Virtual security in the cloud is sort of a grey area these days.
Every time you use your credit or debit card, chances are your card numbers are blocked out like this **** 1234. If they aren’t then chances are retailers aren’t PCI (payment card information) compliant.
The PCI security council has established new guidelines for hosting PCI data in the cloud. Now there’s no excuse for exposing our credit card numbers on receipts following sales transaction.
PCI compliant hosting maintains a secure environment whenever credit card transactions are processed but cloud computing has blurred the lines. New guidelines from the PCI security council make it easier for vendors to understand deployment models as well as their PCI responsibilities. The fifty page document outlines standard security controls – which should be applied no matter what the environment may be: IaaS (infrastructure as a service) or PaaS (platform as a service). Since cloud security is somewhat complex the PCI council wants help merchants understand how they can protect payment information in any situation. Unfortunately, there is much confusion as there are different guidelines for every deployment scenario.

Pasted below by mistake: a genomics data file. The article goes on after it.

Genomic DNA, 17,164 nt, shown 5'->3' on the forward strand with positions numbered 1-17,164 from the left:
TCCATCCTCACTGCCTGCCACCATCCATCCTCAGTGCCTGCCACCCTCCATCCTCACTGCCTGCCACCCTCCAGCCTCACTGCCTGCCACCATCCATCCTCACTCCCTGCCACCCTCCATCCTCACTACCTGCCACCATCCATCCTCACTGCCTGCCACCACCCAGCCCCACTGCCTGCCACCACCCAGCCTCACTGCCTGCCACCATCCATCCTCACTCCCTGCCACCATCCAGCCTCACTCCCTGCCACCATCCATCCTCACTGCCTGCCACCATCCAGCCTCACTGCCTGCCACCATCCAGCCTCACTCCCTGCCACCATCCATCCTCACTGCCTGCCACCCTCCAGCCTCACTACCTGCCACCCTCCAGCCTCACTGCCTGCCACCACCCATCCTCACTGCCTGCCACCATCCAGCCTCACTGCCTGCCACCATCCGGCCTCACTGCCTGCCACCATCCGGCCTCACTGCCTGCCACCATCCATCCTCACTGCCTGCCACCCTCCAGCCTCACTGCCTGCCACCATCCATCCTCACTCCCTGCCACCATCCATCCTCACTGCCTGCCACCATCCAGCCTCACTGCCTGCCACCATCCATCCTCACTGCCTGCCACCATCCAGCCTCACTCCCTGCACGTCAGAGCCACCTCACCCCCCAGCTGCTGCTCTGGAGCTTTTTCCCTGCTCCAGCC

Virtual security in the cloud is sort of a grey area these days. If vendors are sending private credit card information over a WAN network, the possibility of fraud exists. Fact is, cyber thieves can and will intercept credit card numbers if they aren’t properly truncated (encrypted). Retails who aren’t hip to PCI compliance can always enlist the services of a PCI compliant colocation provider. No matter if its a cloud hosting company or dedicated server hosting company, there are at least 12 core standards for securing credit card transactions. Step one is to always establish a network firewall and implement strong access control measures. Fraud prevention is an ongoing process but thankfully the PCI security council is here to clarify new guidelines for vendors.
For more information contact Albert Ahdoot